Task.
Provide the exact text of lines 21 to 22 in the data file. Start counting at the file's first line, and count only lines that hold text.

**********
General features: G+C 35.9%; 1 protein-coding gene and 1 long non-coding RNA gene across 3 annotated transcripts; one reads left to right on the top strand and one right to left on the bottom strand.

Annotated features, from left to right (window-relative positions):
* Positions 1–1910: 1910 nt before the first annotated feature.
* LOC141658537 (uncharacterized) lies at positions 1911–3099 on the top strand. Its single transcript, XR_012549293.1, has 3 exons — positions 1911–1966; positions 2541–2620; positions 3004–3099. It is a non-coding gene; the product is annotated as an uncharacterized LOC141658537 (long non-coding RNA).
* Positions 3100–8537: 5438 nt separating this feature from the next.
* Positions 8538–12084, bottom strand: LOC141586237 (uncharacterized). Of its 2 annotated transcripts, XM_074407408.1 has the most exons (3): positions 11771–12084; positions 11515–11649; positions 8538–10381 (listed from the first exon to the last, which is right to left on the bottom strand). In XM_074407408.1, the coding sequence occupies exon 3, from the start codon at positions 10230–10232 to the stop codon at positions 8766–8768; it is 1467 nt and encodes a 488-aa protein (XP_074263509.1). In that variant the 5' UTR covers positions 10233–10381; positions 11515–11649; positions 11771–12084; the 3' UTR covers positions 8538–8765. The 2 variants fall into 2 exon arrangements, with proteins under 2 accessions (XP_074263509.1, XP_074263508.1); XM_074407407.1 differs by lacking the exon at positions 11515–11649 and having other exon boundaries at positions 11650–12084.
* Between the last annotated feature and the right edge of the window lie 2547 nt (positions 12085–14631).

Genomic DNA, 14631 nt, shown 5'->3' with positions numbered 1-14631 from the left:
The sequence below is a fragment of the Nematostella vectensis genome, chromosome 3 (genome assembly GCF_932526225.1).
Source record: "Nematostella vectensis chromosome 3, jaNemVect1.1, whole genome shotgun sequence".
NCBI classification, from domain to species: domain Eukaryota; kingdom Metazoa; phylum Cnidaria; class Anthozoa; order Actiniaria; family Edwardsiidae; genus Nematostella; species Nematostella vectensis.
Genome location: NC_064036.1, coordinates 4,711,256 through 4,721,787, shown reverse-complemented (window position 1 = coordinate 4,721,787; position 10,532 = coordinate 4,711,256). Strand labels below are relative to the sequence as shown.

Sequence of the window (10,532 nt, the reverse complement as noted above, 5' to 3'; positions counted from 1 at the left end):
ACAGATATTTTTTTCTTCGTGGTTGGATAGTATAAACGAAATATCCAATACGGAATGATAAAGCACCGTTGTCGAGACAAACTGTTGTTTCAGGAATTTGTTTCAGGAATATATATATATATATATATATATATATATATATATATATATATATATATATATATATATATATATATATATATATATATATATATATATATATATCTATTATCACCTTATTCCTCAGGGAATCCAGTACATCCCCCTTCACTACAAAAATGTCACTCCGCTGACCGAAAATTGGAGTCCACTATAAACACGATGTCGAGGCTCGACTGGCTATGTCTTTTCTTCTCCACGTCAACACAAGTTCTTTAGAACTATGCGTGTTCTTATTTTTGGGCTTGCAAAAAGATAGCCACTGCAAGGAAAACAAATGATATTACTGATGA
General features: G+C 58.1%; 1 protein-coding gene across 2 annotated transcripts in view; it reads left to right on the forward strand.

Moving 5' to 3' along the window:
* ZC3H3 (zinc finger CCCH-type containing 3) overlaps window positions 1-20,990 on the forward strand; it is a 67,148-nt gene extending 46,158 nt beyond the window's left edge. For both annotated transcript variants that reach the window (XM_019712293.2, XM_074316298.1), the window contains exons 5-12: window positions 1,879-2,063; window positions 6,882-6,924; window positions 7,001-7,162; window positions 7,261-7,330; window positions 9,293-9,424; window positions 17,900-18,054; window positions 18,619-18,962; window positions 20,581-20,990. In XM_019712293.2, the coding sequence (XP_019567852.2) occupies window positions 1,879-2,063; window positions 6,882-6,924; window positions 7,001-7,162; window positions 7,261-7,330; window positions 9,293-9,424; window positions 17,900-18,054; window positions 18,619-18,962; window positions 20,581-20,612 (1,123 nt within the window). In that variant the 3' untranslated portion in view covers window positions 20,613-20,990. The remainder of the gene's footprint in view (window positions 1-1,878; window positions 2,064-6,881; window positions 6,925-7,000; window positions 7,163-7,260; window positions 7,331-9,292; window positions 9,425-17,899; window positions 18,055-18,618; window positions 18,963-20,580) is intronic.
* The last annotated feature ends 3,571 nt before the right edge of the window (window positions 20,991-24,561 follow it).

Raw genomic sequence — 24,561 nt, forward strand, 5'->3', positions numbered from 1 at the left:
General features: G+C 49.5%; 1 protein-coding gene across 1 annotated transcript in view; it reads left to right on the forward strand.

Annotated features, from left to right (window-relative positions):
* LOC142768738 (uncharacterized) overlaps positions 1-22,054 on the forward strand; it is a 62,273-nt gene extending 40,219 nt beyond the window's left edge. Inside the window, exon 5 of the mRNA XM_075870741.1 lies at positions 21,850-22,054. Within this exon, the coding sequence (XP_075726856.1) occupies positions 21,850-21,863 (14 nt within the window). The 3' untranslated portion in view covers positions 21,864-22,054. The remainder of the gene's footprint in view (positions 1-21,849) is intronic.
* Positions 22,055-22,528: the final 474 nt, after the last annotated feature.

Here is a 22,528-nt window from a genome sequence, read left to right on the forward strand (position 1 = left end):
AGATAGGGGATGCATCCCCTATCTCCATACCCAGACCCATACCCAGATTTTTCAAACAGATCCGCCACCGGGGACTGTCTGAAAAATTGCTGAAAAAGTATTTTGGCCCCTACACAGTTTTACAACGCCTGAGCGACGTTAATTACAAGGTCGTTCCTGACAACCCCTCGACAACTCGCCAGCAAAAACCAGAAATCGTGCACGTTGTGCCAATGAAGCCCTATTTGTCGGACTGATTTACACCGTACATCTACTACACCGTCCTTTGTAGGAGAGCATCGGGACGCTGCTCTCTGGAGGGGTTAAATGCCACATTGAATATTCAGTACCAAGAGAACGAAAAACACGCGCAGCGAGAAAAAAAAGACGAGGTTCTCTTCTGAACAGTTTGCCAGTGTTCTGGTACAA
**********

Annotated features, from left to right (window-relative positions):
* LOC142768738 (uncharacterized) overlaps positions 1-22,054 on the forward strand; it is a 62,273-nt gene extending 40,219 nt beyond the window's left edge. Inside the window, exon 5 of the mRNA XM_075870741.1 lies at positions 21,850-22,054. Within this exon, the coding sequence (XP_075726856.1) occupies positions 21,850-21,863 (14 nt within the window). The 3' untranslated portion in view covers positions 21,864-22,054. The remainder of the gene's footprint in view (positions 1-21,849) is intronic.